A total of 110 patients diagnosed as having non-metastatic breast cancer in the Hospital Universitario Virgen de las Nieves de Granada (Spain) were included in the study. Patient characteristics are summarized in Table 1. The study was approved by the Institutional Ethics Committee of the Hospital Universitario Virgen de las Nieves de Granada, and written informed consent was obtained from all study participants.
Collection and processing of samples and DNA preparation
Blood samples (10 ml) were taken by venipuncture from all the study patients on introduction into the study and before the administration of any medication. The blood samples were collected into EDTA Vacutainer® tubes and coded before processing to ensure blinding with respect to sample provenance. The samples were transported at room temperature to the laboratory, centrifuged at 2000 g for 10 min at room temperature, the plasma obtained was distributed in 1 ml aliquots into 1 ml criotubes, and stored at -80°C until needed for processing.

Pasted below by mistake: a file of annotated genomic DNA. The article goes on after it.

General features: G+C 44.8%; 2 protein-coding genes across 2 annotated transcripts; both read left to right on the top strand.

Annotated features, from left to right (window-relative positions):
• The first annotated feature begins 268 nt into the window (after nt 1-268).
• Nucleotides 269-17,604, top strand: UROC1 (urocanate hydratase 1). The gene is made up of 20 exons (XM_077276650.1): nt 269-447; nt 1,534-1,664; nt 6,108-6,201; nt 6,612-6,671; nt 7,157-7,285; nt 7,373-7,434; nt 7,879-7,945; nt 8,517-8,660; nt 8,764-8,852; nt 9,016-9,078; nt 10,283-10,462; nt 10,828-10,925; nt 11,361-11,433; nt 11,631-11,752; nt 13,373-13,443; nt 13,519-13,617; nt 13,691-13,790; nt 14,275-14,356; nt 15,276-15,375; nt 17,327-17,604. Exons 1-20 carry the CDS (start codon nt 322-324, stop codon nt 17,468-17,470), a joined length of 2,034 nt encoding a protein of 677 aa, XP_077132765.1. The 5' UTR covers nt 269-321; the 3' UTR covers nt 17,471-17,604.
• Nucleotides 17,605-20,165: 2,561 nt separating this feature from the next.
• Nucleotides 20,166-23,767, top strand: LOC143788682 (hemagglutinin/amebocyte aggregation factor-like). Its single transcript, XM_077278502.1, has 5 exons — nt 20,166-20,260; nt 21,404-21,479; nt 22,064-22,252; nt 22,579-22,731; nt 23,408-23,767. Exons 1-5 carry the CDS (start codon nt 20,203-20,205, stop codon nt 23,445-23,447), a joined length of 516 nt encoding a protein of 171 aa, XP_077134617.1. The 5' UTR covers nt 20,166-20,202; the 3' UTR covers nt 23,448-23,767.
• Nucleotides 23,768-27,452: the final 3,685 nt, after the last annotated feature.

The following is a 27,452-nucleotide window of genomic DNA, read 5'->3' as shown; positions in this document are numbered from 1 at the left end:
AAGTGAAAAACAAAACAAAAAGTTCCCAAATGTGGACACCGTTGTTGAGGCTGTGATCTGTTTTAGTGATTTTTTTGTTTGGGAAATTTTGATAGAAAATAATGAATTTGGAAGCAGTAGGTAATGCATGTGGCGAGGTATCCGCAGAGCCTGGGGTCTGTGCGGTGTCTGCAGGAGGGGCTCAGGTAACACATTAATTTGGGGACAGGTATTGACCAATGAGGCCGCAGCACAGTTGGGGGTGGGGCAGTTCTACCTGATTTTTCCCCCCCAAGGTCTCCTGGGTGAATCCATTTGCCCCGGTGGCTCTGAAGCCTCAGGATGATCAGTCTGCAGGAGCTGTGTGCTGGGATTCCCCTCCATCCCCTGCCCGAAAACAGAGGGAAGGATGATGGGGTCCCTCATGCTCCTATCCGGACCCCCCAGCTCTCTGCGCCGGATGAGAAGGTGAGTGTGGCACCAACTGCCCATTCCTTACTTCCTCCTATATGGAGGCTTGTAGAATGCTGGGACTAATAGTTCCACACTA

- DNA isolation: DNA from plasma samples (2 ml per column) was obtained using QIAmp DNA Blood kit (QIAGEN Inc., CA) according to manufacturer’s recommendations. A final elution volume was 200 μl and the extracted DNA was quantified spectrophotometrically. The amount of DNA recovered, measured as μg/sample, was 0.431 ± 0.019 (mean value ± standard error of the mean). The fcDNA samples were stored at −80°C until needed for analysis.
Quantitative Methylation Specific (QMS) polymerase chain reaction (PCR) analysis